In a beautiful example of how local mythology and histories can be wrapped up in traditional music, the main reportoire of talempong Unggan is made up of a series of songs that act as abstract chapters in the origin story of talempong. A similar story and nearly identical songs were explained to ethnomusicologist Jennifer Fraser, who recounts the tale in her fascinating book, Gongs and Pop Songs: Sounding Minangkabau in Indonesia. The story details the journey of two ancestors who first brought talempong to the area from nearby Riau province (or just inside its border with West Sumatra according to Fraser's version.) Various episodes are related through song titles, from a journey upriver ("Kancang dayuang mudiak") to a peaceful encounter with butterflies in the forest ("Ramo ramo terbang tinggi.")
From these local roots tied to regional mythology and beliefs, talempong Unggan has found a wider audience and new, cosmopolitan contexts. According to Fraser, it is one of a handful of indigenous talempong varieties to be institutionalized in West Sumatra’s influential arts university ISI Padang Panjang. This institutionalization, Fraser notes, is often problematic. In an awkward shift away from the oral/aural transmission of talempong tunes in Unggan (a style of study found literally everywhere in Indonesia), the university has transcribed the pieces using Western notation, and it is through this form that students learn the music.
In part due to this institutionalization and the evolution it has spurred, talempong in all its forms have become a key symbol of Minangkabau ethnic identity. A diatonic version partly inspired by the gong rows in Unggan is hugely popular: sometimes called talempong kreasi baru, these modern talempong groups play in universities all across the country: I first encountered the music, pop songs and all, at a rehearsal on the Bandung Institute of Technology (ITB) campus in Bandung in my first weeks in Indonesia. I remember in that moment vowing to someday make it to West Sumatra to see the origins of those poppy gongs firsthand. It may have taken me four years, but I made it to the land of talempong.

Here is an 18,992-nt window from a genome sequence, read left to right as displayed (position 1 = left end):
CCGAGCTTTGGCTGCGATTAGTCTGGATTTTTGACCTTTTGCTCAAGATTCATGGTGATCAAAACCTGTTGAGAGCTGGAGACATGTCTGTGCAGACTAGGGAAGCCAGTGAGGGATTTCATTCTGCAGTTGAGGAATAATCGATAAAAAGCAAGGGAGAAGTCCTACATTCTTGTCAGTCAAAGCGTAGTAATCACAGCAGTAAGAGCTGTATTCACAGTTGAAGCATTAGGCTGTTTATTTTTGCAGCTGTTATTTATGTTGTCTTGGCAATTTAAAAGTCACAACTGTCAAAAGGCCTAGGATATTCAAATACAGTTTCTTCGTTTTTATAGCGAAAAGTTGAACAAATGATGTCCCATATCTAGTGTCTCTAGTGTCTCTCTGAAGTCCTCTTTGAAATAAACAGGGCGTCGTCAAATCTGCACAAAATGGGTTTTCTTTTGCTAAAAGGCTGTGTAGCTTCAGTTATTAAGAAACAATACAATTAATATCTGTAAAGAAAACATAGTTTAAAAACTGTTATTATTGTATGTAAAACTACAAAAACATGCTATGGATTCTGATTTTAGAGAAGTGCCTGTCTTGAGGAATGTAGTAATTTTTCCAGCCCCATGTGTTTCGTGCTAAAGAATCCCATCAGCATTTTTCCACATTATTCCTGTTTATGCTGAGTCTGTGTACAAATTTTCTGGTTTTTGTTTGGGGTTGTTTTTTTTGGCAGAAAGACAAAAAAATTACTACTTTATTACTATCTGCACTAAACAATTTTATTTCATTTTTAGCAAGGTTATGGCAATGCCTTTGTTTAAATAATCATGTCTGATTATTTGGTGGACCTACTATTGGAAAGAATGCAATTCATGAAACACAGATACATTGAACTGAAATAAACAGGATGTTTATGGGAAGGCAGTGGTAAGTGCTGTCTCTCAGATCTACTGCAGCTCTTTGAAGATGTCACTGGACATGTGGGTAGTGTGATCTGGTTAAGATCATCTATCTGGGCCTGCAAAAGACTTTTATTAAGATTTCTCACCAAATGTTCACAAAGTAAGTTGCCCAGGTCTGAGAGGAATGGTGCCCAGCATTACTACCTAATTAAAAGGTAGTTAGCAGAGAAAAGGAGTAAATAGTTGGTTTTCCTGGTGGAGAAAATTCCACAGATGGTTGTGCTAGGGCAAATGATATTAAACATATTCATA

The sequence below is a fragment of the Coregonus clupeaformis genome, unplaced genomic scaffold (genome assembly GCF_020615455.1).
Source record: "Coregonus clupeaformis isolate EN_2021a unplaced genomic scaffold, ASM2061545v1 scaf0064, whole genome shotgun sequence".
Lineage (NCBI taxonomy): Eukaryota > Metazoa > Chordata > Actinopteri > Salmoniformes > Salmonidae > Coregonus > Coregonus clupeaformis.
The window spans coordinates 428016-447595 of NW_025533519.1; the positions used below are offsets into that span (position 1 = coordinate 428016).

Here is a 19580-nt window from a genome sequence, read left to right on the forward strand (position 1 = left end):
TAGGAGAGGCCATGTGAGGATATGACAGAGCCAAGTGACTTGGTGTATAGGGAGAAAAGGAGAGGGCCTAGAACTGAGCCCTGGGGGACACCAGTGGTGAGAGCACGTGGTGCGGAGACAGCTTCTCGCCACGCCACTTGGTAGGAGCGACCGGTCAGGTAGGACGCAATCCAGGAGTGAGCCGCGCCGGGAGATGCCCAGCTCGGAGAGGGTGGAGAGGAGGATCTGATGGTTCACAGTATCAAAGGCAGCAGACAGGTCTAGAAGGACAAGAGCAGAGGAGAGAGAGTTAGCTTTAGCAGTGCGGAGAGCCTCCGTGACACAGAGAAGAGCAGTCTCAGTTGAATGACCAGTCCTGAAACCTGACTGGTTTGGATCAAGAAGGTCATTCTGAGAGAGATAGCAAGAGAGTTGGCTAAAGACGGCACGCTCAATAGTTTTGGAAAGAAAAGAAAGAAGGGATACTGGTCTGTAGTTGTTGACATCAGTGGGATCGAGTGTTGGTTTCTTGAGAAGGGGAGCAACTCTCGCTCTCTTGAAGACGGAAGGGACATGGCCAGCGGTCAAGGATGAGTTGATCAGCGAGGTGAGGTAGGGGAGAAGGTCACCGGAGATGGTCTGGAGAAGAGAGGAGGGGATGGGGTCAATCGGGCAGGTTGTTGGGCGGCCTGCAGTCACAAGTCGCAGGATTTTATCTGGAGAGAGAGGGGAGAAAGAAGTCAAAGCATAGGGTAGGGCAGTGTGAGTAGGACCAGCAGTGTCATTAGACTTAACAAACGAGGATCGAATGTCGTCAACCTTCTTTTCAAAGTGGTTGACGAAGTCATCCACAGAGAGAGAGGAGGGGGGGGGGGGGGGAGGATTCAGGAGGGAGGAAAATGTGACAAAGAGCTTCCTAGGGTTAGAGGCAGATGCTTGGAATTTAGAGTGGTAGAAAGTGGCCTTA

I found this word in my Indonesian-English dictionary app as soon as I arrived. It looks like ‘pencil,’ but it means “remote.”
As in “really hard to get to.”
As in “two hours nauseously careening through cliffside hairpin turns on a road about as wide as I am tall.”
Pulling up at my hosts’ home in Silantai, I remarked in the brief Indonesian way, “Terpencil, ya?” This got laughs and merry agreement. This was about as off-the-beaten-path as I was to get in West Sumatra.
I’d found the place, as I often do, through YouTube: I’d stumbled upon some wonderful footage of a handful of women jamming out on talempong Unggan in some anonymous West Sumatran village, one of those YouTube treasures that really shines despite the cell phone camera quality. After an exchange in the comments section, I’d met with the video’s uploader, a man named Al Aritos, in Solok. He had subjected me to countless selfies in front of his wife’s beautiful Minangkabau style house, so I hadn’t felt bad requesting a performance with the ladies in his video.